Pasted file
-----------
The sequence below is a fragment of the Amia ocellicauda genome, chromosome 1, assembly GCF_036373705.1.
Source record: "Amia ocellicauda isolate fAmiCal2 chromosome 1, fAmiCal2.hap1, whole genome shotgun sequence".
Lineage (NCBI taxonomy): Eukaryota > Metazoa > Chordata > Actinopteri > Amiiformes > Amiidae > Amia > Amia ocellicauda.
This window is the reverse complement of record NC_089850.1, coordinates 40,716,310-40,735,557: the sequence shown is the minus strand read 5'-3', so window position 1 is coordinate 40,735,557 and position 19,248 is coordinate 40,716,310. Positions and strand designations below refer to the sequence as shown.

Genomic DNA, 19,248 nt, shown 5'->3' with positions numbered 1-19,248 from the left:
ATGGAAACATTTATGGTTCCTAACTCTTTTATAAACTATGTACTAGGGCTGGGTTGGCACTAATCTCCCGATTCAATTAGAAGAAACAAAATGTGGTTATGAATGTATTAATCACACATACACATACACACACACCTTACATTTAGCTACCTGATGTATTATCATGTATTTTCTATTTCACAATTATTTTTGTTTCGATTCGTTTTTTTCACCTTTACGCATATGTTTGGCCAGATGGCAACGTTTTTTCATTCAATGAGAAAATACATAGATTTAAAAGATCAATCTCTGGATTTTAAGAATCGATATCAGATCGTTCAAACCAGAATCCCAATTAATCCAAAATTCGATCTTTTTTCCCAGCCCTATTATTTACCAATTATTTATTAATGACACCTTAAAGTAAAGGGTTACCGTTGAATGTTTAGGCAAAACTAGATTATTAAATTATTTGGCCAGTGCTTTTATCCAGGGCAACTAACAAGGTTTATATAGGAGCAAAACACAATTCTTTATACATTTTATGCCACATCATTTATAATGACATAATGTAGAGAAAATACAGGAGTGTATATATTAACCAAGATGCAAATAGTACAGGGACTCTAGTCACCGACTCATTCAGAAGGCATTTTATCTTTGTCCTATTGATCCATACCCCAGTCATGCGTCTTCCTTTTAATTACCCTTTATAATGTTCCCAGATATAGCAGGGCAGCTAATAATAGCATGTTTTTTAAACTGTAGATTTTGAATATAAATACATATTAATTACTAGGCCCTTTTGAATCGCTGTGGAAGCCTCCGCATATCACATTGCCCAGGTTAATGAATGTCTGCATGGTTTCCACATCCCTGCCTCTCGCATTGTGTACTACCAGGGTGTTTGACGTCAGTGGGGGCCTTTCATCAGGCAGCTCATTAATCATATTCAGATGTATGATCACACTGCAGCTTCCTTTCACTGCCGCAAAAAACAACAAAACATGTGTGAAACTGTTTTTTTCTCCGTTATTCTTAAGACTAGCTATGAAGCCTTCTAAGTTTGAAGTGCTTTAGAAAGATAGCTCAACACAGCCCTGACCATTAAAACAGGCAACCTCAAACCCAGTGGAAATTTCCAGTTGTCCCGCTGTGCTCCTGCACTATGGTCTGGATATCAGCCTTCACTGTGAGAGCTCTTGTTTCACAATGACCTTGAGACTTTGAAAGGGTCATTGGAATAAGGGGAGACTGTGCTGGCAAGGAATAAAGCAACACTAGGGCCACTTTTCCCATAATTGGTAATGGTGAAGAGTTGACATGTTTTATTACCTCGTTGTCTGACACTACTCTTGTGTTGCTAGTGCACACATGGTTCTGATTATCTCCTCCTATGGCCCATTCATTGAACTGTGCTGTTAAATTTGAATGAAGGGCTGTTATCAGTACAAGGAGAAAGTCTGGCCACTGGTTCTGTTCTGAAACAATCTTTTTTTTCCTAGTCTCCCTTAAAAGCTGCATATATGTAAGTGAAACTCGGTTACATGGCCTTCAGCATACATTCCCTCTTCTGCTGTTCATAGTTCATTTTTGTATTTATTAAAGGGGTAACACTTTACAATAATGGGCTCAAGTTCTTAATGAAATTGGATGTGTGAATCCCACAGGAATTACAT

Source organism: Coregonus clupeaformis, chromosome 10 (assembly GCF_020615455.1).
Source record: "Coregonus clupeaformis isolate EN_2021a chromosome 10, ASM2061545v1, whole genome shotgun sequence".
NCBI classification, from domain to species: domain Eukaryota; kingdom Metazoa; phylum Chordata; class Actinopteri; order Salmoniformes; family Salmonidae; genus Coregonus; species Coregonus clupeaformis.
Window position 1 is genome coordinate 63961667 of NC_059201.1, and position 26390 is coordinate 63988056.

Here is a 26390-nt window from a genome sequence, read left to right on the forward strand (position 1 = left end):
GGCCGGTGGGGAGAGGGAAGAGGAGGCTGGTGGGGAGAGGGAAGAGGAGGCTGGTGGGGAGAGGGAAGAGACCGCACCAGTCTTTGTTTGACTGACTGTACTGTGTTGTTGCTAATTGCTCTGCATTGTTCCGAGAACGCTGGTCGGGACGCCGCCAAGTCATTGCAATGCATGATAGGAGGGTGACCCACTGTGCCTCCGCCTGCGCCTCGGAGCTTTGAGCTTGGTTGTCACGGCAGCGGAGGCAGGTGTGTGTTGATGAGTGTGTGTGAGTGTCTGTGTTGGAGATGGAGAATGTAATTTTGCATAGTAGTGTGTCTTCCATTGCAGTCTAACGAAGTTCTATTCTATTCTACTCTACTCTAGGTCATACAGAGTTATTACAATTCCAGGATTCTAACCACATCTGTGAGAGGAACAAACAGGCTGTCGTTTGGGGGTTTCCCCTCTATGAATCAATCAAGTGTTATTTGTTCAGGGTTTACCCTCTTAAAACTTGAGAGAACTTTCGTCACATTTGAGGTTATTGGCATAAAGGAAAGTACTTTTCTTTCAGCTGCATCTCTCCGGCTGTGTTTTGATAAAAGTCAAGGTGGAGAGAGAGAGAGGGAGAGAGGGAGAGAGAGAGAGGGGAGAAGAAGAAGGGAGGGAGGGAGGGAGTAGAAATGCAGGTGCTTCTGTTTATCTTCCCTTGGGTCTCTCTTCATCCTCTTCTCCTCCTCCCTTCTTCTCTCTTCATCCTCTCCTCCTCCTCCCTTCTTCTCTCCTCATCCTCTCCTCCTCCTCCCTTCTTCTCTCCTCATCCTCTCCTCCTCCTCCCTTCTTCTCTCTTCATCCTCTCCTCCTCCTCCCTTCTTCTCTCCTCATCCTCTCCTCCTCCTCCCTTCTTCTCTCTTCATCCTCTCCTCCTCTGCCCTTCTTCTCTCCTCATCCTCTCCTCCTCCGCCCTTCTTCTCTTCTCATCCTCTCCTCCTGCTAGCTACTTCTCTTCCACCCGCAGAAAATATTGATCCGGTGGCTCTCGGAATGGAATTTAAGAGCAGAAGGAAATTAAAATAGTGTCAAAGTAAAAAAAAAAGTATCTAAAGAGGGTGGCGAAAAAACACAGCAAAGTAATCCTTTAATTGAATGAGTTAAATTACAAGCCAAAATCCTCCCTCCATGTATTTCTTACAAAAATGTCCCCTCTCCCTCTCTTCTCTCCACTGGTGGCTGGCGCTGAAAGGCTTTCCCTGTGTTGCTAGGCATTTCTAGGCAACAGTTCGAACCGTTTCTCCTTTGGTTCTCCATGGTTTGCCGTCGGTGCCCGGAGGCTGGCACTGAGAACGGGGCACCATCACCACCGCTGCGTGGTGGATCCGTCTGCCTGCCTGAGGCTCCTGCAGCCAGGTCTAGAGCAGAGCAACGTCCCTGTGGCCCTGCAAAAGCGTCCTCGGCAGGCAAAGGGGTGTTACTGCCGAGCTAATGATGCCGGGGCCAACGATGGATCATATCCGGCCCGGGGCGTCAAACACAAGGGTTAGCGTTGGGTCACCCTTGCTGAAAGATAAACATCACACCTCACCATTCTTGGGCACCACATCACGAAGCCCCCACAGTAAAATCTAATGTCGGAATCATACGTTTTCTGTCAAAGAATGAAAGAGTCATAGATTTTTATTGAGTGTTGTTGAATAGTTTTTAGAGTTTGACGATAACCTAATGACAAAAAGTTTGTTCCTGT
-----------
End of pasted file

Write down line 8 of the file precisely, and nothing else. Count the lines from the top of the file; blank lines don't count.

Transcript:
Source record: "Coregonus clupeaformis isolate EN_2021a chromosome 10, ASM2061545v1, whole genome shotgun sequence".